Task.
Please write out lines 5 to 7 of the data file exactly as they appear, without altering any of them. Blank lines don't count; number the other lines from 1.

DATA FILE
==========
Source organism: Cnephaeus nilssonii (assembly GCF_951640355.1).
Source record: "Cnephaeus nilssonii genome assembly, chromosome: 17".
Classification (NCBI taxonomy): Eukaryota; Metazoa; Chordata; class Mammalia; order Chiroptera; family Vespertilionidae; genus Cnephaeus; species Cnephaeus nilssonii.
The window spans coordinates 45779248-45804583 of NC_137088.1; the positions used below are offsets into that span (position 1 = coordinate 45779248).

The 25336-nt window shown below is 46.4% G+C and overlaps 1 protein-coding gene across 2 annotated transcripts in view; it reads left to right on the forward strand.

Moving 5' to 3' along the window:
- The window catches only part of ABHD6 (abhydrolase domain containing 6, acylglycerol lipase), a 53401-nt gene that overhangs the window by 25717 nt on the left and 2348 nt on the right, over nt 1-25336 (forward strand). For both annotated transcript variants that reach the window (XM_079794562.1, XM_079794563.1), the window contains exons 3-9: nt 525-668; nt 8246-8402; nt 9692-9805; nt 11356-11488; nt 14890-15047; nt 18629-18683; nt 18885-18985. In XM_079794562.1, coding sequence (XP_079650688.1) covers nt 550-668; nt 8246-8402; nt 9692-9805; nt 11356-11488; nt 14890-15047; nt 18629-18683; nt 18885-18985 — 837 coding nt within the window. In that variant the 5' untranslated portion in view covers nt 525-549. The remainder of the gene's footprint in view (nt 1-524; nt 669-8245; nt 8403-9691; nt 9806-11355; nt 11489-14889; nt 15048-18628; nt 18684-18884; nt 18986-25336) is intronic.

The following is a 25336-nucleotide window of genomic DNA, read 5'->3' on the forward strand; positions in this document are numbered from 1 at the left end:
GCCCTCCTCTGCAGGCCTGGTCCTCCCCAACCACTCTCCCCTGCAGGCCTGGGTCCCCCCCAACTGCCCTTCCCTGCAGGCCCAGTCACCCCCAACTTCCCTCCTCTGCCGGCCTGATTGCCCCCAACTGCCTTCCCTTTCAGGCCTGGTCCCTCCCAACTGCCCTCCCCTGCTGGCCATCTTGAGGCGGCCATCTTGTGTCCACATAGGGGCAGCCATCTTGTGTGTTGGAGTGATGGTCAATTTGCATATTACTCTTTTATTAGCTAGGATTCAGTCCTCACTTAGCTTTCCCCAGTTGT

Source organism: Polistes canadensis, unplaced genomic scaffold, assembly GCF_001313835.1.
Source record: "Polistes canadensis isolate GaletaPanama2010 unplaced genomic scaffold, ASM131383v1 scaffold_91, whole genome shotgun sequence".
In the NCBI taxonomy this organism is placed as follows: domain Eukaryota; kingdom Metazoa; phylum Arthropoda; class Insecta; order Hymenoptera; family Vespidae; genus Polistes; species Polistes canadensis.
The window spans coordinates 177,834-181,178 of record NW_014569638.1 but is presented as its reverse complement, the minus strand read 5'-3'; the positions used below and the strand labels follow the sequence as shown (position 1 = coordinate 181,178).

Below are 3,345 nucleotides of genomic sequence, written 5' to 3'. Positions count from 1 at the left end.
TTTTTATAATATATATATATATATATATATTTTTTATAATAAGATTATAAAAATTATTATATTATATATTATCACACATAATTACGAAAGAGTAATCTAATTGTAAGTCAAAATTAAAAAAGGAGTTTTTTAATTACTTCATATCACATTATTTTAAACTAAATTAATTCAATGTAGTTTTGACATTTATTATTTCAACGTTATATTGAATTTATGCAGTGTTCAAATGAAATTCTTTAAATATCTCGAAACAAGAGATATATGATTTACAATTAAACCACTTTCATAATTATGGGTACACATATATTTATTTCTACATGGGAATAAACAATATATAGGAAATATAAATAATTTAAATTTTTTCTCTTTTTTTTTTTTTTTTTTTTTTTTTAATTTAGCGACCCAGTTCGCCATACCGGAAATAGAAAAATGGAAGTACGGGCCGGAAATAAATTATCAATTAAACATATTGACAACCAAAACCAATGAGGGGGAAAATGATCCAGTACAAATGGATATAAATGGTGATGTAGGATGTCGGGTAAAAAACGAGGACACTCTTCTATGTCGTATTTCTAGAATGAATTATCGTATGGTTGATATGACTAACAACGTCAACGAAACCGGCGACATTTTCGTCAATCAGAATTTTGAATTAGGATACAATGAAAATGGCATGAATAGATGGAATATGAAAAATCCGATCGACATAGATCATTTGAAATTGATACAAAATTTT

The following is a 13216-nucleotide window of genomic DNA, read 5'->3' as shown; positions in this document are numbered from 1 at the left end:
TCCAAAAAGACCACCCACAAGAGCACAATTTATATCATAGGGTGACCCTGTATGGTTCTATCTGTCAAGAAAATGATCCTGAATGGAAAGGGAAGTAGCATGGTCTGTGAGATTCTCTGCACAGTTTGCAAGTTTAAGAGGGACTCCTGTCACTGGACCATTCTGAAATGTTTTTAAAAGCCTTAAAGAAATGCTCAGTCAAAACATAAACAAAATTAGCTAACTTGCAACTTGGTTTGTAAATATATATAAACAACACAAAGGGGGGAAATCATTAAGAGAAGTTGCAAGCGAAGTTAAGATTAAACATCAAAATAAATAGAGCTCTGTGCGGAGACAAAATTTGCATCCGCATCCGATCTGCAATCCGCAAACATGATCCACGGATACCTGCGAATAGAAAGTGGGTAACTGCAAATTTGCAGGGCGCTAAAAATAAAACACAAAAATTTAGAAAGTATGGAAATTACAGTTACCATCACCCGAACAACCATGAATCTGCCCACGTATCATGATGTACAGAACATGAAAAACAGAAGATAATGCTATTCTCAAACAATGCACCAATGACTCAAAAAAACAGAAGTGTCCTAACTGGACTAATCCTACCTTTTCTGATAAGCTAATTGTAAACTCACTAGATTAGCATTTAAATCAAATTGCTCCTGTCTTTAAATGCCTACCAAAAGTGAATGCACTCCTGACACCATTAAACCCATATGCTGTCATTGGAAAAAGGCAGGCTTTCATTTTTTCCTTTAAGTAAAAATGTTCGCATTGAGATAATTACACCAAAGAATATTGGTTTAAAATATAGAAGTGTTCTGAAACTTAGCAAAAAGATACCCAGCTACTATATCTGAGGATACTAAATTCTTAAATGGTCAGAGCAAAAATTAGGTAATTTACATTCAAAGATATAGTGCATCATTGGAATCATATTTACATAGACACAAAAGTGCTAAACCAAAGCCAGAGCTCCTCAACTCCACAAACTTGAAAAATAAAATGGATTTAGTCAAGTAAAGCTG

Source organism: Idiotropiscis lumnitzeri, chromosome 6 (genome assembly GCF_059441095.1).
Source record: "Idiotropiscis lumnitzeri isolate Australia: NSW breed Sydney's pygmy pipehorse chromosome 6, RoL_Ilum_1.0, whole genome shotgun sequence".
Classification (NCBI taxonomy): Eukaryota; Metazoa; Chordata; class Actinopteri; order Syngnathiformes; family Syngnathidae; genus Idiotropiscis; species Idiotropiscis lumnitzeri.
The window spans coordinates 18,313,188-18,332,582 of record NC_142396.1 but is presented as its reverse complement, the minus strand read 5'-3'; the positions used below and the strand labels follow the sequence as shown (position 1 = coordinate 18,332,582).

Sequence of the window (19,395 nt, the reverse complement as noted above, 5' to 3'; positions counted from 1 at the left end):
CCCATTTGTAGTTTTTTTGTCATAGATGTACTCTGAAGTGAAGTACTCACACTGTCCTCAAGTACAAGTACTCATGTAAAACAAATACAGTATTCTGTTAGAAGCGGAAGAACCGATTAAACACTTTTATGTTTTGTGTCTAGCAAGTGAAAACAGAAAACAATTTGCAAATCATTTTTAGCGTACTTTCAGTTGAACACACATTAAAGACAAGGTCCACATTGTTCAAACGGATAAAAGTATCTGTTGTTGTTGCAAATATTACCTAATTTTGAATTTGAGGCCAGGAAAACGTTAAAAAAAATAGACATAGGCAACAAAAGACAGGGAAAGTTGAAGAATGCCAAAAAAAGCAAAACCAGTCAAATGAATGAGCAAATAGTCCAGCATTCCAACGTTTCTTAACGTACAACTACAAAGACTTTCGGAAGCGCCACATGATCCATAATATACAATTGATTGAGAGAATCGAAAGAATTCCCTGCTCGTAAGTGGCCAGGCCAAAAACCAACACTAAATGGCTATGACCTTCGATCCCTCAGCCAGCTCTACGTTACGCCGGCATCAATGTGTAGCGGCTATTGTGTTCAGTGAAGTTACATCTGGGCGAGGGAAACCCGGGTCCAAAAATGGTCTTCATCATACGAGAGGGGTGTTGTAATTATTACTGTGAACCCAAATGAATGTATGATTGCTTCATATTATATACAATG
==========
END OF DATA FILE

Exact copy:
The 25336-nt window shown below is 46.4% G+C and overlaps 1 protein-coding gene across 2 annotated transcripts in view; it reads left to right on the forward strand.

Moving 5' to 3' along the window:
- The window catches only part of ABHD6 (abhydrolase domain containing 6, acylglycerol lipase), a 53401-nt gene that overhangs the window by 25717 nt on the left and 2348 nt on the right, over nt 1-25336 (forward strand). For both annotated transcript variants that reach the window (XM_079794562.1, XM_079794563.1), the window contains exons 3-9: nt 525-668; nt 8246-8402; nt 9692-9805; nt 11356-11488; nt 14890-15047; nt 18629-18683; nt 18885-18985. In XM_079794562.1, coding sequence (XP_079650688.1) covers nt 550-668; nt 8246-8402; nt 9692-9805; nt 11356-11488; nt 14890-15047; nt 18629-18683; nt 18885-18985 — 837 coding nt within the window. In that variant the 5' untranslated portion in view covers nt 525-549. The remainder of the gene's footprint in view (nt 1-524; nt 669-8245; nt 8403-9691; nt 9806-11355; nt 11489-14889; nt 15048-18628; nt 18684-18884; nt 18986-25336) is intronic.